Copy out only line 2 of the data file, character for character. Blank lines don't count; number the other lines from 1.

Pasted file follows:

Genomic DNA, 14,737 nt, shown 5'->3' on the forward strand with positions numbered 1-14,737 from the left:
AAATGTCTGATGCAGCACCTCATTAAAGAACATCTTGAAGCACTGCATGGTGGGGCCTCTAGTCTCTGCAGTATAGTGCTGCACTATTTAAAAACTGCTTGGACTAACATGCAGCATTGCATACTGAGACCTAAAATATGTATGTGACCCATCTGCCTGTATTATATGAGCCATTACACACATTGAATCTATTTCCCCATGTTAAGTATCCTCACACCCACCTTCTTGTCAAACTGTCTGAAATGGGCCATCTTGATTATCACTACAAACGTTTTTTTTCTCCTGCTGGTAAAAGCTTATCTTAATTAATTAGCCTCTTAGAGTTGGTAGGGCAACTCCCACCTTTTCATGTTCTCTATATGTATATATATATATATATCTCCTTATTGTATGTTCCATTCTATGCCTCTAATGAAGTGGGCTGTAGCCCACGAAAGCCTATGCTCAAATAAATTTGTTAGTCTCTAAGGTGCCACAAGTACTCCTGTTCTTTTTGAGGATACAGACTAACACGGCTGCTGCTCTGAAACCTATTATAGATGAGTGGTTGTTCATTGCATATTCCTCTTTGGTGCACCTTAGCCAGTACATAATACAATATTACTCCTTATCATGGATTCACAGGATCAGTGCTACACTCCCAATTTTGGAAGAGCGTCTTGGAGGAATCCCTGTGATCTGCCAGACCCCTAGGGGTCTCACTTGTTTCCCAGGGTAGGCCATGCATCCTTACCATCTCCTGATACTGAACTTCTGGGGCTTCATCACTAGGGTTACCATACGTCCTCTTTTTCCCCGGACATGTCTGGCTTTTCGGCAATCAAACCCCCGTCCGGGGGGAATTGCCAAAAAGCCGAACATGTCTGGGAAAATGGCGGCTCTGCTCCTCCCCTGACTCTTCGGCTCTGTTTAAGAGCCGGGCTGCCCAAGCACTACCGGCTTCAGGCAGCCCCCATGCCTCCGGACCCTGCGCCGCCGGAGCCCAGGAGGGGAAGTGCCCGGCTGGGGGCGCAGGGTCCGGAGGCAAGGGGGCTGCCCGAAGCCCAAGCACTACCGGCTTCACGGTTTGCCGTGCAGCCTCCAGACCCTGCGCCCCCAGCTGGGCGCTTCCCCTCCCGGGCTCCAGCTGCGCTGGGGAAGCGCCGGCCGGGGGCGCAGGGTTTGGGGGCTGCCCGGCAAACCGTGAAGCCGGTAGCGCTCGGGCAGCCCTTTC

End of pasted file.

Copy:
AAATGTCTGATGCAGCACCTCATTAAAGAACATCTTGAAGCACTGCATGGTGGGGCCTCTAGTCTCTGCAGTATAGTGCTGCACTATTTAAAAACTGCTTGGACTAACATGCAGCATTGCATACTGAGACCTAAAATATGTATGTGACCCATCTGCCTGTATTATATGAGCCATTACACACATTGAATCTATTTCCCCATGTTAAGTATCCTCACACCCACCTTCTTGTCAAACTGTCTGAAATGGGCCATCTTGATTATCACTACAAACGTTTTTTTTCTCCTGCTGGTAAAAGCTTATCTTAATTAATTAGCCTCTTAGAGTTGGTAGGGCAACTCCCACCTTTTCATGTTCTCTATATGTATATATATATATATATCTCCTTATTGTATGTTCCATTCTATGCCTCTAATGAAGTGGGCTGTAGCCCACGAAAGCCTATGCTCAAATAAATTTGTTAGTCTCTAAGGTGCCACAAGTACTCCTGTTCTTTTTGAGGATACAGACTAACACGGCTGCTGCTCTGAAACCTATTATAGATGAGTGGTTGTTCATTGCATATTCCTCTTTGGTGCACCTTAGCCAGTACATAATACAATATTACTCCTTATCATGGATTCACAGGATCAGTGCTACACTCCCAATTTTGGAAGAGCGTCTTGGAGGAATCCCTGTGATCTGCCAGACCCCTAGGGGTCTCACTTGTTTCCCAGGGTAGGCCATGCATCCTTACCATCTCCTGATACTGAACTTCTGGGGCTTCATCACTAGGGTTACCATACGTCCTCTTTTTCCCCGGACATGTCTGGCTTTTCGGCAATCAAACCCCCGTCCGGGGGGAATTGCCAAAAAGCCGAACATGTCTGGGAAAATGGCGGCTCTGCTCCTCCCCTGACTCTTCGGCTCTGTTTAAGAGCCGGGCTGCCCAAGCACTACCGGCTTCAGGCAGCCCCCATGCCTCCGGACCCTGCGCCGCCGGAGCCCAGGAGGGGAAGTGCCCGGCTGGGGGCGCAGGGTCCGGAGGCAAGGGGGCTGCCCGAAGCCCAAGCACTACCGGCTTCACGGTTTGCCGTGCAGCCTCCAGACCCTGCGCCCCCAGCTGGGCGCTTCCCCTCCCGGGCTCCAGCTGCGCTGGGGAAGCGCCGGCCGGGGGCGCAGGGTTTGGGGGCTGCCCGGCAAACCGTGAAGCCGGTAGCGCTCGGGCAGCCCTTTC